We notice new men as they come into the shop. It is natural that we should size them up by the tools they display. When a man appears with a substantial tool chest or tool case and unpacks a tine assortment of well kept tools we have at once respect for him even before he does any work. We expect him to be a workman that “needeth not to be ashamed.” How different is our views of the man that comes shuffling in with tools in an old battered box devoid of handles or sometimes with a market basket with a few odds and ends, relics of tools that appear as though they may have come from a second-hand store or possibly a pawnshop. Such a man as this the foreman is sure to look upon with some anxiety and suspicion. He does not give such a man very particular work, for judging from the tools the man carries about with him he could not be trusted to do a neat and particular job. If we would become a good workman and command respect among our fellows we should get together a kit of good tools. A worker is not only judged by the tools he may display but by the way be uses his tools. This is the great test of the workman. Workmen, like the rest of mankind the world over, are creatures of habit and the skilful use of tools by which we may earn a good living is largely the result of habits we form as we take up our tools to use them day after day. Much, however, depends upon the kind of start we get while learning the trade. The skill of the pianist depends on his position at the instrument together with expression as conveyed by the touch of the fingers on the keys. Improper position at the piano, awkward movement of the fingers, or a wrong start in learning has made the development of the performer into a great musician impossible. In a measure it is so with the use of tools. Much depends on the kind of habits we form while learning the trade and our disposition to correct errors and improve as we grow older and more experienced in our work. A man is never too old to learn if he is so inclined. But here is the rub. As we grow older our habits, good or bad, have a tendency to crystallize, to become fixed. As woodworkers in the use of our tools we are apt to get into a rut. We may move along in a monotonous kind of a groove. We become a kind of a human machine that goes neither faster nor slower and grows neither better nor worse except like the machine we are imperceptibly but gradually wearing out. It appears that as workmen we may be divided into two classes, those who from the start manifest a desire to advance by improving every available opportunity to become more skilful and those who having learned the trade manifest no activity to learn more only as it comes to them naturally and ordinarily through the performance of their routine toil. I can illustrate my thought best in this way: There was a cabinetmaker in years past who had two sons. They worked on either side of their father learning the trade. The older one from the start appeared quick and handy with tools but was not careful about his work.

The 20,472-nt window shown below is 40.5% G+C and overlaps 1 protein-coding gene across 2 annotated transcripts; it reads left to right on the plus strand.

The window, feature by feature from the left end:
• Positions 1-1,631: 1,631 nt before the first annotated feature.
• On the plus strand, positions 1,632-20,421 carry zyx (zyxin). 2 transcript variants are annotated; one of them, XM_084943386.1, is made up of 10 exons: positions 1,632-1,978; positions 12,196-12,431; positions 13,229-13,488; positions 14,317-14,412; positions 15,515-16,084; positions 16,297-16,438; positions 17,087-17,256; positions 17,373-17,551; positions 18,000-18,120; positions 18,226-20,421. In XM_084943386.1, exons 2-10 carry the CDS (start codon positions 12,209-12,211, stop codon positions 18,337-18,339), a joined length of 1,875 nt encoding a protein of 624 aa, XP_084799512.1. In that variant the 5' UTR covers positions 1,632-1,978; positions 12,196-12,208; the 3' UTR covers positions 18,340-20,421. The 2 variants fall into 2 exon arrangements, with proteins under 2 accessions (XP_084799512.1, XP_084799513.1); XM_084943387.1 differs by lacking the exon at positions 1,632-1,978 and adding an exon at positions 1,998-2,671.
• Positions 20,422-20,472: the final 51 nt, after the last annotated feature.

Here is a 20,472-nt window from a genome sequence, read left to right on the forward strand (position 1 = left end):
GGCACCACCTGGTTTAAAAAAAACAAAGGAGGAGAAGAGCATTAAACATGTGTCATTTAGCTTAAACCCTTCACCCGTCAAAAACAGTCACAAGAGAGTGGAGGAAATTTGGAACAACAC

Comparisons of Craftsmanship